Sharpening the Blade: Borrowing Elements from Mysteries to Craft Compelling Historical Fiction 

With their life-and-death stakes, mysteries have had a profound narrative power since Wilkie Collins wrote The Moonstone in 1868. In a mystery, the reader often strongly identifies with the protagonist, an amateur sleuth or professional detective encountering clues and experiences simultaneously with the reader. As a result, both intellectually and emotionally, the protagonist and reader are, quite literally, on the same page. Mysteries produce the emotions of suspense, confusion and surprise as well as intellectual curiosity through a plausible matrix of events and character’ motivations. And they deliver a denoument replete with (nearly) complete knowledge and a measure of satisfying justice. In this presentation, historical mystery novel writers Karen Odden (A Trace of Deceit) and Mariah Fredericks (Death of A Showman) and agented historical mainstream author Julianne Douglas (writing on 16th-century France) explore ways to draw upon specific narrative elements fundamental to the mystery genre to write more powerful, compelling mainstream historical fiction.  

Like solving (real-life) mysteries, writing historical fiction often requires an excavation of violence. Whether the context is war (The Nightingale, City of Thieves, The Huntress), class struggle (The God of Small Things, Ragtime), captivity (A Gentleman in Moscow, The Year of Wonders), or gender- or race-based injustice or cruelty (To Kill a Mockingbird, The Help, Hidden Figures), usually you have a victim, a perpetrator, at least one motive, an initiating event, a timeline (to reconstruct), a cluster of facts (to discover), and consequences.  

This presentation/workshop will focus on several of the most important narrative elements, including the following, and we’ll provide some examples of novels that employ these elements effectively.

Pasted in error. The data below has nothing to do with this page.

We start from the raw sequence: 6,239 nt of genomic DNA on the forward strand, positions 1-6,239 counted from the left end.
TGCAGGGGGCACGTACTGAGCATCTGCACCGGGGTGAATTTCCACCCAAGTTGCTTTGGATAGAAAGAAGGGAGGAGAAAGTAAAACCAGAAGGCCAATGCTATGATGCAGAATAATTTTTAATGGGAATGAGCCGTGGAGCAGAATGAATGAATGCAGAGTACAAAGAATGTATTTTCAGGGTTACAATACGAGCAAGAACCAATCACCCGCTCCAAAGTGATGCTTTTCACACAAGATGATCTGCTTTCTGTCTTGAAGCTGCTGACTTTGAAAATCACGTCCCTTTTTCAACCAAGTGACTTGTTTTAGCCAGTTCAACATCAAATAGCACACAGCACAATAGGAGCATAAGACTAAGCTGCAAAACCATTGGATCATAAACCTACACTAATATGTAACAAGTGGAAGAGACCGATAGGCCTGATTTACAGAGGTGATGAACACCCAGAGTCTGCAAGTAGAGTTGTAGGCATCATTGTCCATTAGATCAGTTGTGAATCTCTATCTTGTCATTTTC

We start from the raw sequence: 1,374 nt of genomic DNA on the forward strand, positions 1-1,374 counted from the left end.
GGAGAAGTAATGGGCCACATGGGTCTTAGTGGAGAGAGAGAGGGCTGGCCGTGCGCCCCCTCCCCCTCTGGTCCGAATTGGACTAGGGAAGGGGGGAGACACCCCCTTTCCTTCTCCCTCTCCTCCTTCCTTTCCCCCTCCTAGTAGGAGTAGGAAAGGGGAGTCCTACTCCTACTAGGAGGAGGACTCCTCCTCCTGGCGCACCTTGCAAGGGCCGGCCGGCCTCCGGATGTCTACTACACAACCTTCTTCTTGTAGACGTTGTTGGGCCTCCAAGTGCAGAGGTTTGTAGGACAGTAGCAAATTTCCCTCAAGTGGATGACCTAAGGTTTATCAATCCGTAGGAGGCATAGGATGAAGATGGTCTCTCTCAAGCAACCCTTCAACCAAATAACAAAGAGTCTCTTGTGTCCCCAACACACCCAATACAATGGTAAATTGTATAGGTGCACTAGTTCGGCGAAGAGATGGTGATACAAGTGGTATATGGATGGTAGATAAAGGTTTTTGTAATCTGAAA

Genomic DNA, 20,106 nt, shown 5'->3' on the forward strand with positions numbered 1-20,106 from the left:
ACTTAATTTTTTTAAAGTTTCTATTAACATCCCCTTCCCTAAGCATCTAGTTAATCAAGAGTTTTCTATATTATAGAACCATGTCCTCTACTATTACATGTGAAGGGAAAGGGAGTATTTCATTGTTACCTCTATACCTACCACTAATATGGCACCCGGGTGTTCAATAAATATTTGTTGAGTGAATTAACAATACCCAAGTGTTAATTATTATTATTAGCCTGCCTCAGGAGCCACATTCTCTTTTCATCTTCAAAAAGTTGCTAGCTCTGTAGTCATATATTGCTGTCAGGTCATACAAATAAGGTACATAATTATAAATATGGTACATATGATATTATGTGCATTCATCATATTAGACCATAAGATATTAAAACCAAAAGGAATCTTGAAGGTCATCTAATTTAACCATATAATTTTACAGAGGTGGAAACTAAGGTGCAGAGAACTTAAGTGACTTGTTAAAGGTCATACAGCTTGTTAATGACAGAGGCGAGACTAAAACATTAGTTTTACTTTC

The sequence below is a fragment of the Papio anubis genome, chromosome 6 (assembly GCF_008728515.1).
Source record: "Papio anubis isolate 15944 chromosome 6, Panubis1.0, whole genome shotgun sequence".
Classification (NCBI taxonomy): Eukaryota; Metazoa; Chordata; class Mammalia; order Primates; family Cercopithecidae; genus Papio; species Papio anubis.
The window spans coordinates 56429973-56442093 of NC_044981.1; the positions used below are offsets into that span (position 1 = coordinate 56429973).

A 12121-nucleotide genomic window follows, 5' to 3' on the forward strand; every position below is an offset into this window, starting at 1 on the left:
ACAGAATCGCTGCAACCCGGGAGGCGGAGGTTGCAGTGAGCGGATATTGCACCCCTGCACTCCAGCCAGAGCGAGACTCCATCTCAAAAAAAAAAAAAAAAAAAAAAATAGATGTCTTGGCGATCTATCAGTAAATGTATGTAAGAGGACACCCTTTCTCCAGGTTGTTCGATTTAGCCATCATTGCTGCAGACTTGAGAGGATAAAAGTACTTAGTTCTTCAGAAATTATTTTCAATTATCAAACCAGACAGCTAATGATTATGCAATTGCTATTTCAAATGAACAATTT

1. An inciting event with a significant backstory. In murder mysteries, the Inciting Event is often the discovery of a dead body. Put simply, if there’s a dead body on page 5, the entire rest of the book is the discovery of how it got there in the first place. That means that dead body usually has a hefty backstory. In historical fiction, the possibilities for the Inciting Event are broad: the Titanic sails, a queen is crowned, a plague breaks out, a spy is put under house arrest. A hefty backstory creates possibilities for the novel’s plot.   

2. A compelling and relatable protagonist with whom the reader strongly identifies, who is trying to make sense of increasingly confusing events. In a mystery the sleuth and the reader discover clues and experience setbacks and red herrings together. In a historical, the protagonist might be a young queen thrust into a foreign court, or a general fighting in enemy territory, or two men sent out on the impossible task of finding eggs in war-torn Russia. Identification with the protagonist(s) is a strong draw for most readers. 

3. A group of well-developed secondary characters, each with their own secrets or desires and small plot arcs. In a mystery, you have a group of suspects—but in order to be plausible and interesting, each characters has their own quirks, desires, and motives. If there’s a dead English viscount, suspects might include the resentful elderly butler, the young maid with a dark secret to protect, and the greedy cousin with gambling debts who needs the inheritance. In a historical, you have allies, foes, and foils, with their own quirks, desires, and motives: the lady-in-waiting who sleeps with the king, the village wise-woman who compounds herbs, or the chef who creates delicious dishes despite severe food shortages. Well-developed secondary characters add complexity, humor, and conflict to a novel. 

4Narrative drive. This is the series of obstacles and rising stakes that create a drive toward a resolution that achieves both knowledge and justice. In a mystery, the killer is discovered and delivered to jail. In an historical novel, the herbalist discovers a cure that enables her to save the life of a deserving character; or the queen learns a piece of information that enables her to save her adopted realm from invasion. Narrative drive makes a novel a page-turner. 

 In this workshop, we’ll discuss how to use the tools in the mystery-writer’s toolbox to enhance the shape, suspense, pacing, characters, and structure of historical fiction, and we’ll be sharing writing exercises that will help you use these tools. Join us on Saturday, June 26, at 1:30 pm CT. See you then! 

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